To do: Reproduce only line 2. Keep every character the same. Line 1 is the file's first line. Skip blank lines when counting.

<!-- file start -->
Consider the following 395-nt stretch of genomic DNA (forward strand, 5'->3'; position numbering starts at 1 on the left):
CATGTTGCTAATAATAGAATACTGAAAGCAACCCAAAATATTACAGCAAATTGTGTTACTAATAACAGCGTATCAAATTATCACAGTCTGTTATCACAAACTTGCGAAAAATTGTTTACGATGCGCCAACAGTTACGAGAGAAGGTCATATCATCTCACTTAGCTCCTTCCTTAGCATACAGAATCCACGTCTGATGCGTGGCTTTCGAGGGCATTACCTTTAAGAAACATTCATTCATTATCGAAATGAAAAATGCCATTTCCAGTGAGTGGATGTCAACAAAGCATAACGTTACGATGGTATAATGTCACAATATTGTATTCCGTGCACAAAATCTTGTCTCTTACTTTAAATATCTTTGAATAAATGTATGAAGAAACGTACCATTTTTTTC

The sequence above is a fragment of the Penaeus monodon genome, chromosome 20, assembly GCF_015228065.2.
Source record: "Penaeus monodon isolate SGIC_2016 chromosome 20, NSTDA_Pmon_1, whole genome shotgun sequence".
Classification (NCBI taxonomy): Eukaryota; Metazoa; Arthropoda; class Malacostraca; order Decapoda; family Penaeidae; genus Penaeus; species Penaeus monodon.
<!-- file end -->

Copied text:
CATGTTGCTAATAATAGAATACTGAAAGCAACCCAAAATATTACAGCAAATTGTGTTACTAATAACAGCGTATCAAATTATCACAGTCTGTTATCACAAACTTGCGAAAAATTGTTTACGATGCGCCAACAGTTACGAGAGAAGGTCATATCATCTCACTTAGCTCCTTCCTTAGCATACAGAATCCACGTCTGATGCGTGGCTTTCGAGGGCATTACCTTTAAGAAACATTCATTCATTATCGAAATGAAAAATGCCATTTCCAGTGAGTGGATGTCAACAAAGCATAACGTTACGATGGTATAATGTCACAATATTGTATTCCGTGCACAAAATCTTGTCTCTTACTTTAAATATCTTTGAATAAATGTATGAAGAAACGTACCATTTTTTTC